Developing New Computing Approach to Materials Science

As he sees it, managing computing tools to discover new materials involves harnessing the key characteristics of data: volume, velocity, variety and veracity (the four V’s).

Lately, though, “the focus is only on volume,” said Rajan, Iowa State’s Wilkinson Professor of Interdisciplinary Engineering, director of the university’s Institute for Combinatorial Discovery and director of the international Combinatorial Sciences and Materials Informatics Collaboratory. Rajan is also an associate of the U.S. Department of Energy’s Ames Laboratory. “The focus is on more and more data. Data doesn’t make you smarter. What you want is knowledge.”

And so Rajan’s research team is developing statistical learning techniques to research and develop new materials. A 2012 news story in Science by Robert F. Service also contrasts Rajan’s approach with studies that have computed the properties of tens of thousands of potential new battery materials.

“Our approach requires the need to carefully establish a dataset of descriptors on which we directly apply statistical learning tools,” says the Proceedings paper. “One of the arguments we are trying to put forward in this paper is that although the potential number of variables can in fact be large, data dimensionality reduction and information theoretic techniques can help reduce it to a manageable number.”

Rajan likens the process to cooking the perfect spaghetti sauce. Rather than starting with every ingredient in the grocery store, why not start with the most important ingredients? Maybe with the tomatoes and the salt?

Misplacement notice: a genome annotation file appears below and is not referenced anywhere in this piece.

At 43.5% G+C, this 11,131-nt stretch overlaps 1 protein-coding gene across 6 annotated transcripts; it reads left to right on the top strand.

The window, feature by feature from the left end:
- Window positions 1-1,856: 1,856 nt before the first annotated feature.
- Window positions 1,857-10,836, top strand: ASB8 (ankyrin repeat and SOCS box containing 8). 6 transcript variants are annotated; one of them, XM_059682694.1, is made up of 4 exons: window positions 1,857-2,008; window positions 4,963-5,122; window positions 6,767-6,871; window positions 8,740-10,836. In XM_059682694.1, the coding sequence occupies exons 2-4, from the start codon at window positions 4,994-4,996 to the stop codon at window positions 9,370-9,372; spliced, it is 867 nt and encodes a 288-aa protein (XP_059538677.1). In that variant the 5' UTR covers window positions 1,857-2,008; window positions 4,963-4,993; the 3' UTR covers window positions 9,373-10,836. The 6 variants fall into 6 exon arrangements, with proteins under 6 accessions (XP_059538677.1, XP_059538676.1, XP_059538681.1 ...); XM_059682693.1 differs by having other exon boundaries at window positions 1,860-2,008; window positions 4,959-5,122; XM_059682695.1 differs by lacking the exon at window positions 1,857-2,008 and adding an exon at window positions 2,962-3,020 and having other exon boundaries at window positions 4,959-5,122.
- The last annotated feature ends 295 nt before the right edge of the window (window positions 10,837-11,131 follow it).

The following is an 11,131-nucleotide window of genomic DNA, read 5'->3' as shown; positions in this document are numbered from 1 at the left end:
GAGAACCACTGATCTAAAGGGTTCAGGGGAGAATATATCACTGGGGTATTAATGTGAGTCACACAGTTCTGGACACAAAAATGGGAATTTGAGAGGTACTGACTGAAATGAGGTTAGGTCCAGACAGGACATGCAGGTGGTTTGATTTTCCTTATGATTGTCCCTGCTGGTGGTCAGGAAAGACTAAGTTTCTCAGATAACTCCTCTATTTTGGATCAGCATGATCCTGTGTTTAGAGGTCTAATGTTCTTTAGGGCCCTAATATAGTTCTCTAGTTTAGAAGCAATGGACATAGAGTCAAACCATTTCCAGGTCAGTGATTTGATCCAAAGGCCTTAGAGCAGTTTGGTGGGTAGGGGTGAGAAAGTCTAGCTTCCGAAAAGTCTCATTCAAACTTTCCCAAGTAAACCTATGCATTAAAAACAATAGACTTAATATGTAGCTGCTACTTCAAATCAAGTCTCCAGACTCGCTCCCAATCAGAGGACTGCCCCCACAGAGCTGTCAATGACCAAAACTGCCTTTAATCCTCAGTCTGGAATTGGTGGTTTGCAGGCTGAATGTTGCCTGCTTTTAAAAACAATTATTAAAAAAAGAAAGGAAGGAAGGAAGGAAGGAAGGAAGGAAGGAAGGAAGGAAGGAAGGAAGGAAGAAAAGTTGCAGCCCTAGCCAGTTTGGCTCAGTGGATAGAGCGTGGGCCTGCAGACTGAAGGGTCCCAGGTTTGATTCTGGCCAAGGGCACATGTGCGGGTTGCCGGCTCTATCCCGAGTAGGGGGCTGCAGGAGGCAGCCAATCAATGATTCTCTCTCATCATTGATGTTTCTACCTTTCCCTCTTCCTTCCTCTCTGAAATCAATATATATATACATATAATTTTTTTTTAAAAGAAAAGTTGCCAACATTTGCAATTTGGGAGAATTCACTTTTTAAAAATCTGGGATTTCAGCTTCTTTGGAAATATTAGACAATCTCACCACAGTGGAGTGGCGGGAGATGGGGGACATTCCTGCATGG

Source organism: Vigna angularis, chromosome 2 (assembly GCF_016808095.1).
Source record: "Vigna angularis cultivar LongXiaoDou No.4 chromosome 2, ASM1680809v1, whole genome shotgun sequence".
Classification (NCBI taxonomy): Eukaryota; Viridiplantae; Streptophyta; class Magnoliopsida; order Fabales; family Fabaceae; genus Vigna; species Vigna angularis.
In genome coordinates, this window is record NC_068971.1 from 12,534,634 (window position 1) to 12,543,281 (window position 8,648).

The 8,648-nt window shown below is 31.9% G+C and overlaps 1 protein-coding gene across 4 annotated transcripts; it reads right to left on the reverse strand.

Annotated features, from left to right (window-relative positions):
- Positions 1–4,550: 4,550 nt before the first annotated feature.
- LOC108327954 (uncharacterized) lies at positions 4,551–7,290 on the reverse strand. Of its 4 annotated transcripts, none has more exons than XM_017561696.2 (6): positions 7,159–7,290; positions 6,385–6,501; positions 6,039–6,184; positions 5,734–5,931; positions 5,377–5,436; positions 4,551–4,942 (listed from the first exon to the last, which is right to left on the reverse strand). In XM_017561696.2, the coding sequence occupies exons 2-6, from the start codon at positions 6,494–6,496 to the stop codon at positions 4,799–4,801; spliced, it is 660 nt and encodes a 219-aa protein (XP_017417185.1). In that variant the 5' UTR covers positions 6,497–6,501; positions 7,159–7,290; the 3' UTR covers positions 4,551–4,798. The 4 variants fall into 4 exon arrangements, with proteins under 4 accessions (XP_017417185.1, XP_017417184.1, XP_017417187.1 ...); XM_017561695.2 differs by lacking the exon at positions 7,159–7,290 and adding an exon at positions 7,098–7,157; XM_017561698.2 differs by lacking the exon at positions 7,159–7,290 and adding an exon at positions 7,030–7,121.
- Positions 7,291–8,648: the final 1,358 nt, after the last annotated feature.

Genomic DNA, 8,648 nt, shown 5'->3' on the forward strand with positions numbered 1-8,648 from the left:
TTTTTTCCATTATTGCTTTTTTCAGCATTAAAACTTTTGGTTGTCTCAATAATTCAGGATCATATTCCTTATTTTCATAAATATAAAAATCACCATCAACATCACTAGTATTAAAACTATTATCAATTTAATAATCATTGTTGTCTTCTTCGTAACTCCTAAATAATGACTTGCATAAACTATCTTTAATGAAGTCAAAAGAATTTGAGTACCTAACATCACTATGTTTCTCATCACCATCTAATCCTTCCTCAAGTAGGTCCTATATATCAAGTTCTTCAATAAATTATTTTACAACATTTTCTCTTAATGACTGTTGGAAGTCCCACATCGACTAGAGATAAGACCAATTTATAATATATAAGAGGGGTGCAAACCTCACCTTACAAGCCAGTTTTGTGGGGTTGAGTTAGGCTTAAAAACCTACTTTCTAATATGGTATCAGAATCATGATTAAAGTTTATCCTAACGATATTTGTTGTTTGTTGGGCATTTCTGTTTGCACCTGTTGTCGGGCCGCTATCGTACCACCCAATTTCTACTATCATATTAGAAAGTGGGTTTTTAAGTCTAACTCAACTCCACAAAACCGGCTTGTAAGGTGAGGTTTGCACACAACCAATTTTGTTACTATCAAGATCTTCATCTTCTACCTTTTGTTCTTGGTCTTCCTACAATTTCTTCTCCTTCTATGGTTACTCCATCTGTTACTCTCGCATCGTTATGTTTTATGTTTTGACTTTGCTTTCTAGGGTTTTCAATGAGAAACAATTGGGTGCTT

“Then how much salt and how many tomatoes?” Rajan said. “Depending on how they’re combined, you get different results. That’s the logic of this.”

The way to start, Rajan said, is to develop some rules of thumb about the material you’re trying to build. Once the most important design rules are set, computing power can be used to search through libraries of compounds and identify promising solutions.

“It’s not that we need more data,” Rajan said. “We need the right data.”

Rajan calls his approach efficient, robust and effective. He says it’s all based on data mining, information theory and statistical learning concepts. He also says it can be readily applied to different problems in various disciplines.

Rajan has used his ideas to help Iowa State researchers advance their work in agronomy, biofuels, climate studies and genomics. His work has been supported by the National Science Foundation, the Department of Defense and Iowa State University.; Source: Iowa State University